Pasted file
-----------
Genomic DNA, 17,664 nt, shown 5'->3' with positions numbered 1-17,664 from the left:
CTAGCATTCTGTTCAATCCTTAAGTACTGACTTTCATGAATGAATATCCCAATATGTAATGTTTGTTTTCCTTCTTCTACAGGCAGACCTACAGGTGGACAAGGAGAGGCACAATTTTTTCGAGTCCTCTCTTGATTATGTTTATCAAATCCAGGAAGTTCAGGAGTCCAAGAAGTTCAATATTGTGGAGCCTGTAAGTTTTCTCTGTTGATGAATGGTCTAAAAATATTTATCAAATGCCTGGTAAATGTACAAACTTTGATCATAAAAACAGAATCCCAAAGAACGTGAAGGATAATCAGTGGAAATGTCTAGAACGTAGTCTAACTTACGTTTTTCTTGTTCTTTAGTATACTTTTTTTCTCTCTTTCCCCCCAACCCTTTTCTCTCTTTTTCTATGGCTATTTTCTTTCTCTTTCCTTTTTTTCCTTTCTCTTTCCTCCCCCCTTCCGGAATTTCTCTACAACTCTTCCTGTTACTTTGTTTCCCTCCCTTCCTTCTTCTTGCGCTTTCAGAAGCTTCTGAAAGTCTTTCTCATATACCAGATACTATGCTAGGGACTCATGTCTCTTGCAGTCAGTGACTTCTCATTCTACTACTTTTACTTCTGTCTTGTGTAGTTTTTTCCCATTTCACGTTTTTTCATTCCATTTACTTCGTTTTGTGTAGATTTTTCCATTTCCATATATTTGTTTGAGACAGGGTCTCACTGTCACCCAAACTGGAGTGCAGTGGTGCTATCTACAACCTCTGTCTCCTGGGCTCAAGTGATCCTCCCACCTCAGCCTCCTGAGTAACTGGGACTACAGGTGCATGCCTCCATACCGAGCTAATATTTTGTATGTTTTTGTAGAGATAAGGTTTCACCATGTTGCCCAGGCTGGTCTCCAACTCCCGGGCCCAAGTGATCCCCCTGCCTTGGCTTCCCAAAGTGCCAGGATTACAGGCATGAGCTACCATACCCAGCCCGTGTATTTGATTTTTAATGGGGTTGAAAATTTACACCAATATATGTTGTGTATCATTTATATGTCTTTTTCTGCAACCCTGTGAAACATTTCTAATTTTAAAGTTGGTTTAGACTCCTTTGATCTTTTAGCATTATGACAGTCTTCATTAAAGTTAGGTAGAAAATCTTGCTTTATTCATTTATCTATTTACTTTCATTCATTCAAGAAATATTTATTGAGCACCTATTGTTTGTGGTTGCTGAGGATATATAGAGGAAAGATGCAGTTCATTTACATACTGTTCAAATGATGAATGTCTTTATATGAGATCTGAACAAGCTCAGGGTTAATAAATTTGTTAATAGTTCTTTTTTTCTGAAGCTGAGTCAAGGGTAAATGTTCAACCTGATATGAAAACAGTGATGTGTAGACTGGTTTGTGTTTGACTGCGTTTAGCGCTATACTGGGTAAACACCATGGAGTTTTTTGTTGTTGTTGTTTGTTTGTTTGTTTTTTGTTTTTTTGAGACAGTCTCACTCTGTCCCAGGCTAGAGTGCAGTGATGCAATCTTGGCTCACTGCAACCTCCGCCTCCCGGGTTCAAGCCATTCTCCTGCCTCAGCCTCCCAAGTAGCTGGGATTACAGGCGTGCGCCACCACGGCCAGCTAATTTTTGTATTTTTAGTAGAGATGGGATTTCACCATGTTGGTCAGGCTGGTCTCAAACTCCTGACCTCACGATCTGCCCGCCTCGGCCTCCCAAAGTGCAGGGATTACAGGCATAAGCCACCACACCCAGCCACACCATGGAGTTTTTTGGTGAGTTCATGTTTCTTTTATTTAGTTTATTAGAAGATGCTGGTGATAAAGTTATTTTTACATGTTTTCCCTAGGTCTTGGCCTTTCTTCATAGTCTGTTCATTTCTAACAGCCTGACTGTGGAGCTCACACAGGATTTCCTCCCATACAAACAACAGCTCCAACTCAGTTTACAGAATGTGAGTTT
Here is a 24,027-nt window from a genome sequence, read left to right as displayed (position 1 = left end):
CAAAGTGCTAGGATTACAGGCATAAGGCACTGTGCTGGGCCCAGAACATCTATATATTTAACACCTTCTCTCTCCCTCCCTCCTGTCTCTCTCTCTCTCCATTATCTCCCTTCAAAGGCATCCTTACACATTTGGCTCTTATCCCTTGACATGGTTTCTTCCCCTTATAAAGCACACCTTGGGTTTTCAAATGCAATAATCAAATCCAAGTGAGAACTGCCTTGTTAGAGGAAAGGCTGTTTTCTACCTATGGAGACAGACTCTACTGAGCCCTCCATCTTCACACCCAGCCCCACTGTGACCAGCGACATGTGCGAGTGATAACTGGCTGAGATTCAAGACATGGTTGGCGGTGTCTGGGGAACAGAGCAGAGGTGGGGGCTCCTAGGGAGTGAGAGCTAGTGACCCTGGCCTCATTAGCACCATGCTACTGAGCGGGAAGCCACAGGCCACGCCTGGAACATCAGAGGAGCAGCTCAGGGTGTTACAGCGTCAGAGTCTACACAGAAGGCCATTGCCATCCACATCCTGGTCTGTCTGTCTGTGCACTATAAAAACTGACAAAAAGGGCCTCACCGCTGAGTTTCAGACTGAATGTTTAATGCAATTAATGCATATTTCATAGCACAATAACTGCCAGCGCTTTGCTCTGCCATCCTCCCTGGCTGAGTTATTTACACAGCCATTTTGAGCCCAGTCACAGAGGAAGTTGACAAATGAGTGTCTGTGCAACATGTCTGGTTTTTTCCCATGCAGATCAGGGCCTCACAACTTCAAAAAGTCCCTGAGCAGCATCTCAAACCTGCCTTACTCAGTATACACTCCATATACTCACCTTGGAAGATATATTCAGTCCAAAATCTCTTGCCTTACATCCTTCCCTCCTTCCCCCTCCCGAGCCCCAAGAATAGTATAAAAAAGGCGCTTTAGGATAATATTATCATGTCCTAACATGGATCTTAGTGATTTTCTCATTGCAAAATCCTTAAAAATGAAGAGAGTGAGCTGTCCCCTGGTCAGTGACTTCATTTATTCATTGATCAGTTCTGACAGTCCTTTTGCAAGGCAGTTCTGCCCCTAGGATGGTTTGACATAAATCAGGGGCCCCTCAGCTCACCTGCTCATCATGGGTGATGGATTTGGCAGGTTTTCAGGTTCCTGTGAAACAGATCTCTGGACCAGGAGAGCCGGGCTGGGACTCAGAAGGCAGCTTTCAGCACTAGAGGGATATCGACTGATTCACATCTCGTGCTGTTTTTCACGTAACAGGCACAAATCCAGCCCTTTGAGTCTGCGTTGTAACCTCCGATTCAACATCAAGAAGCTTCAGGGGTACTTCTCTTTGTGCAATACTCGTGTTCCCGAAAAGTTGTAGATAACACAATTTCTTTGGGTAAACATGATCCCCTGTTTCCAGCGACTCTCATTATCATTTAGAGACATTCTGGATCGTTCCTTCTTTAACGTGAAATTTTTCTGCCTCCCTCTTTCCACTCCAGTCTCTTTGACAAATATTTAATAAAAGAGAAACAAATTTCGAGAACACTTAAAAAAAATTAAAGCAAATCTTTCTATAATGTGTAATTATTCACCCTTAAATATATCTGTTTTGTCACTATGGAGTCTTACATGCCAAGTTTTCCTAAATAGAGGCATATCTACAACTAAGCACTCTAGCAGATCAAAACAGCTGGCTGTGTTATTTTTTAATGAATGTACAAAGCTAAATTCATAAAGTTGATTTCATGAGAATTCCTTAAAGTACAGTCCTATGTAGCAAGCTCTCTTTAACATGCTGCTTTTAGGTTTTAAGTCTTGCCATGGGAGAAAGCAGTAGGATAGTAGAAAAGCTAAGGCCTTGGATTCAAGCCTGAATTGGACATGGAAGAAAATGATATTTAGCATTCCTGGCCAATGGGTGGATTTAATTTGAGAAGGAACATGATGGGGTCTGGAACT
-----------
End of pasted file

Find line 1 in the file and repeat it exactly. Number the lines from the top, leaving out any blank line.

Genomic DNA, 17,664 nt, shown 5'->3' with positions numbered 1-17,664 from the left: